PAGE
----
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SoyRoy: Miss May 8 Rally, Eye the 29th

One of the things I have learned from 40 years of studying markets is that important events take place when farmers are most busy. That was certainly the case the past two weeks. I finished planting corn on May 3. Finishing that early gave me time to mow the lawn and prepare for soybean planting without being in a hurry. The conversion to planting soybeans normally takes most of a day of switching metering units, leveling the hitch, adjusting row markers, and all of the other details. After taking Sunday off, on Monday I discovered a tire fluid leak on the planter tractor.

That was just one of the major problems that bugged me as I started planting soybeans. Without going into details, it took two more days before I had the issues solved and for planting to begin in a routine manner. By Saturday afternoon, I had all but a few acres of my 108 acres of beans in the ground. This was after a major problem with the planter hitch on Saturday, resulting in dropping the planter on the blacktop road that runs past my rental farm.

Needless to say, my mind was on solving mechanical problems, not on the markets. I was aware that the first week of May is usually a critical time, especially in the soybean market. Because of the fact that May 8 is the long-term high for new-crop soybean prices, I at least spent enough time to get my soybean speculative position that had been long in April rolled from neutral to short. The transaction resulted in my being short November futures at $12.22. For several weeks, both corn and soybean futures went only higher. This made me a little nervous being short in the market where everyone seemed to be bullish. Today the short position looks good!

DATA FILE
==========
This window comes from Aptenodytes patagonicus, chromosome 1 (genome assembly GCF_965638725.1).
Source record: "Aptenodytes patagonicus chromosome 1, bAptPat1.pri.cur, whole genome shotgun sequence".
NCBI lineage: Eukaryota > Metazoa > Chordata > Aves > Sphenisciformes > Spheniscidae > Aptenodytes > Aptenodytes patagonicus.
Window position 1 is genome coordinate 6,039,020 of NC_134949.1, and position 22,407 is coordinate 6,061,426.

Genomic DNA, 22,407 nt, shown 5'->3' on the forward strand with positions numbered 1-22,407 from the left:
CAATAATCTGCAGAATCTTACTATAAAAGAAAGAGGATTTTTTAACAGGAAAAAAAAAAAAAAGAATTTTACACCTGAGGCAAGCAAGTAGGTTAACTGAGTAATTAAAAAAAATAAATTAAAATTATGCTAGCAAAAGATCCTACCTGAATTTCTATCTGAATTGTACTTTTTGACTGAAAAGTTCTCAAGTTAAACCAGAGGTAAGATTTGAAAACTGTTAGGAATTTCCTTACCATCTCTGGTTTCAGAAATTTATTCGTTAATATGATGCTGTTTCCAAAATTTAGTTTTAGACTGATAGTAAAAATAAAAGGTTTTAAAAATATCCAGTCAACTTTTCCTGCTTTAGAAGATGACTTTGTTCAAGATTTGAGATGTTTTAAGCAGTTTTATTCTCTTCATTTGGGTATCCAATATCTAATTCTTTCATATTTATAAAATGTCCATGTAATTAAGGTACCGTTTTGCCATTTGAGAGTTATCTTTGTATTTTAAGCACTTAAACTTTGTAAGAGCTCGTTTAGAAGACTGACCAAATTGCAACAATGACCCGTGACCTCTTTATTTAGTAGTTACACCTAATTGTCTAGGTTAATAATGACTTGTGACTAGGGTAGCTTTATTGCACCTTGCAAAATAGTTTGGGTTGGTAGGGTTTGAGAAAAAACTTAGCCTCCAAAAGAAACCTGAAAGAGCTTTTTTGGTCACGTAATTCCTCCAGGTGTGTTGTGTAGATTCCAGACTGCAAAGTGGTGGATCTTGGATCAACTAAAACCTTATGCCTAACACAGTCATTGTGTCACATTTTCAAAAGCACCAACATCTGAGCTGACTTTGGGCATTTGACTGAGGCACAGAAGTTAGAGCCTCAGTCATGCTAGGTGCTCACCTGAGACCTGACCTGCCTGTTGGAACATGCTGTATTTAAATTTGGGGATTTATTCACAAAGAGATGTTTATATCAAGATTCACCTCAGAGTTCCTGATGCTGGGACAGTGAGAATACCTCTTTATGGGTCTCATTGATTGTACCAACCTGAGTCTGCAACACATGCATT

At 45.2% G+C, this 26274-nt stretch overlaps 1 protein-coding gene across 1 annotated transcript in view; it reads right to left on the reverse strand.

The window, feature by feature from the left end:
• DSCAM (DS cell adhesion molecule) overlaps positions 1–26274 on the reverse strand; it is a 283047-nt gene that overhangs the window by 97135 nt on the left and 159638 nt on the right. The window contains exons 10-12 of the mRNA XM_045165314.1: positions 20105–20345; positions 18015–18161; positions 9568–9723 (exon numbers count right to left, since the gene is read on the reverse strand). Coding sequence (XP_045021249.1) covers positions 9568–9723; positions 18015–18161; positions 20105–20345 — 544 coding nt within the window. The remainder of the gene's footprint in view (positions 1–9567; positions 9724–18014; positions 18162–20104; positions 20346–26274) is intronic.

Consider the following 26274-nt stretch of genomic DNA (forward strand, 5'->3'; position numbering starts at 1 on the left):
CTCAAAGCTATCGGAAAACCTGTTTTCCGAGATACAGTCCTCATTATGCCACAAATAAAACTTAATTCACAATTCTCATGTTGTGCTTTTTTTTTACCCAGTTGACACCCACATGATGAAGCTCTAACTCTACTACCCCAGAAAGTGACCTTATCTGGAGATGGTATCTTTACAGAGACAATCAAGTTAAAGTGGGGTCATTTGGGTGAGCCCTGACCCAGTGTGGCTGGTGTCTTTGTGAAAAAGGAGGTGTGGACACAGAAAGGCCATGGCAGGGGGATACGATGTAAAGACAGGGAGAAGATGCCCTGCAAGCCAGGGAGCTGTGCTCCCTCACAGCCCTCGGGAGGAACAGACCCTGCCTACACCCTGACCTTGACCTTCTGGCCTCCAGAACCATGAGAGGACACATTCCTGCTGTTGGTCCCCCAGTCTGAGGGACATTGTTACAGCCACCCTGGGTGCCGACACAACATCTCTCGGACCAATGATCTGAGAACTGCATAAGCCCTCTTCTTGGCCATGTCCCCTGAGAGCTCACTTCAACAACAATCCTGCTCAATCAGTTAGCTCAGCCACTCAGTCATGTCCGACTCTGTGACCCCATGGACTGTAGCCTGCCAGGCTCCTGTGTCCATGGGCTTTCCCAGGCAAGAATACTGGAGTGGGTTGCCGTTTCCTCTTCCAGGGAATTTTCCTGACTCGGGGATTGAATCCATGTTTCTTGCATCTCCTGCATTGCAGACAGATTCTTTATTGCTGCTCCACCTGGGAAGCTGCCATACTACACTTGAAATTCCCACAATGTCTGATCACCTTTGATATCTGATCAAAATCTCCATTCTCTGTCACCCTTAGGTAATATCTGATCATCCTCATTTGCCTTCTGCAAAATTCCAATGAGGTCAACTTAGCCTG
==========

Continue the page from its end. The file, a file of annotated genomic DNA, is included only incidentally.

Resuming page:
On Monday morning, traders that had been bullish on the previous Thursday came to the floor with a negative psychology. Since then the direction of corn and beans, both old crop and new crop, has been down. This leads to my conclusion that selling both cash and futures the first week of May is almost always a wise move.  Seldom does the market turn on the exact days as it did this year. However, the window is big enough that selling on May 8 or a few days before or after is seldom a bad move. In my own case, I am glad I was not distracted by production problems enough to ignore a good trading signal.

Like a lot of farmers, I did not sell enough when I did pull the trigger. Based on the long-term charts, odds are good that this down move will not last very long. History shows May 29 to be a time when odds are good for another minor rally to begin. This rally lasts until the middle of June. My observation of summer markets over the years is that the date for the early summer high is not nearly as reliable as the spring high that just took place. Selling on rallies between now and the end of June has the probability of getting a price that will be better than those at harvest on October 1.

If you missed the most recent sale date, resolve to not be distracted on the next rally. It  will probably come when least expected as it did this time.

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